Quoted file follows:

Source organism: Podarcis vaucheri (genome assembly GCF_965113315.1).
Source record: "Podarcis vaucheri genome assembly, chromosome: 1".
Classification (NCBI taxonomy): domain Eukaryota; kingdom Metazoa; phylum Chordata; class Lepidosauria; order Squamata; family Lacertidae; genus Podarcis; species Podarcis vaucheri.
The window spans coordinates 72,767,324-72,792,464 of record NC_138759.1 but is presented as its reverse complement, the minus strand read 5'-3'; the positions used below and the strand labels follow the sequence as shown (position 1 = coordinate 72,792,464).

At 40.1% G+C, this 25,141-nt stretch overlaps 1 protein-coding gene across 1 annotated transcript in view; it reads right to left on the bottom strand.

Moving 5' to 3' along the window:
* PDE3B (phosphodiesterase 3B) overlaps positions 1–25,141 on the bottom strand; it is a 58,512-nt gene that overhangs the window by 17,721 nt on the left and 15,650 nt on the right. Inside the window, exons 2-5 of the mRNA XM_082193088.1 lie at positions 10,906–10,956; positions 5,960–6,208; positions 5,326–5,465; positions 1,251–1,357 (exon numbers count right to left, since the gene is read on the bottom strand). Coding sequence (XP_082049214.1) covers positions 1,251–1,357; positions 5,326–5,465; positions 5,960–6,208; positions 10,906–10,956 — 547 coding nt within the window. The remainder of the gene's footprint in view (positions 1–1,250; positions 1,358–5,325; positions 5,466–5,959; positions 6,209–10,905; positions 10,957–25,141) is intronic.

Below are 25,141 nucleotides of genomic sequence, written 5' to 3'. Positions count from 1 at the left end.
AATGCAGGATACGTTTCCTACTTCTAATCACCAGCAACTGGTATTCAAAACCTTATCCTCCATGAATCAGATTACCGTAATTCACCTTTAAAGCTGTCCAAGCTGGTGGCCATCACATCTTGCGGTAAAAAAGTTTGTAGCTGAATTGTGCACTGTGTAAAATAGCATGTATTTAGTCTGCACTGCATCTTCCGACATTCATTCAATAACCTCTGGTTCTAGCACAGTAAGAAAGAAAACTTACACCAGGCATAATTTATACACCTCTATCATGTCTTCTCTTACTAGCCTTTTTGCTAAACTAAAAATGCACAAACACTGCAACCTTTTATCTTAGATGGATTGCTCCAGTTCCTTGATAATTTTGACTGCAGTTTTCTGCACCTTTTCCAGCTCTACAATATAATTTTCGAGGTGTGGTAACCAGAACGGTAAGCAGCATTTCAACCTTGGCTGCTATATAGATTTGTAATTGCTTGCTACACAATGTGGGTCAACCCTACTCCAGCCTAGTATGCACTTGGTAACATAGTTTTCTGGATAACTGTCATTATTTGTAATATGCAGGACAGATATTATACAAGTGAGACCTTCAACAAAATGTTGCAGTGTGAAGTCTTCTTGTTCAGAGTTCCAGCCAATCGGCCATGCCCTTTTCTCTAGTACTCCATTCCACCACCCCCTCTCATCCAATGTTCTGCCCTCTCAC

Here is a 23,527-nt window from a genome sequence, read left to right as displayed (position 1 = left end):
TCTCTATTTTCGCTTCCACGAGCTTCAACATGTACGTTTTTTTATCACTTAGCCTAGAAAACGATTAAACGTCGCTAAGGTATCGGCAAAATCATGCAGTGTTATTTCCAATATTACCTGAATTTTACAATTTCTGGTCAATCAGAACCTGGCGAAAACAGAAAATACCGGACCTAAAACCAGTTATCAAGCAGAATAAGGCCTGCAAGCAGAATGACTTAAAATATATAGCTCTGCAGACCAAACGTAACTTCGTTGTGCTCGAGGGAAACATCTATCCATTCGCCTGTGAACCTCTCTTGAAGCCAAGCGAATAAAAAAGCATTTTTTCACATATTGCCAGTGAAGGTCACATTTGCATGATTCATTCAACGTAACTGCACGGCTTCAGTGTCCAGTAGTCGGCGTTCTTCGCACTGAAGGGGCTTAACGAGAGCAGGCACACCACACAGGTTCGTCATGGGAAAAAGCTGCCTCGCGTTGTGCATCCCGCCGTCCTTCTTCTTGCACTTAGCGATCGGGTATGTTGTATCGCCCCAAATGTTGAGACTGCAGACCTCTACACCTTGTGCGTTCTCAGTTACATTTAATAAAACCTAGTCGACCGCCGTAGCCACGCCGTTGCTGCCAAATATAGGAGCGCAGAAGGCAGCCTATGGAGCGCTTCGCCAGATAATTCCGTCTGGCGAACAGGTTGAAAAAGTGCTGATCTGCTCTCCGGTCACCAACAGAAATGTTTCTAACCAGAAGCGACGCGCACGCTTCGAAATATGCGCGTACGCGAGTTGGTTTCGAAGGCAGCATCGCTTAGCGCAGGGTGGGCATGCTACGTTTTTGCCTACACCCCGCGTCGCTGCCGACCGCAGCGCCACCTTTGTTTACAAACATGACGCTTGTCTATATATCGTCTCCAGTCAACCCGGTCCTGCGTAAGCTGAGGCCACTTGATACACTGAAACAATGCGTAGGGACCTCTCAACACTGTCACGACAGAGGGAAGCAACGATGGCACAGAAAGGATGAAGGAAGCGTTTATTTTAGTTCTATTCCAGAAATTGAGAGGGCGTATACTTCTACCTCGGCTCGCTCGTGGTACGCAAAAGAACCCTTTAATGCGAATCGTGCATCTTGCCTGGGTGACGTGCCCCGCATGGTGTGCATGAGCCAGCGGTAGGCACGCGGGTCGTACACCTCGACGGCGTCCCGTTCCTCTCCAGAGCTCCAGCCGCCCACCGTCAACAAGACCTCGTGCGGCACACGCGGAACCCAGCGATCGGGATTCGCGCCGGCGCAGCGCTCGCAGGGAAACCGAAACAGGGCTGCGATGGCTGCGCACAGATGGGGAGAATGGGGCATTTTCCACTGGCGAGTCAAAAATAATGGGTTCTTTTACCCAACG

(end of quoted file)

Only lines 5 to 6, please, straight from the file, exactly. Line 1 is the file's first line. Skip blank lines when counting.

At 40.1% G+C, this 25,141-nt stretch overlaps 1 protein-coding gene across 1 annotated transcript in view; it reads right to left on the bottom strand.

Moving 5' to 3' along the window: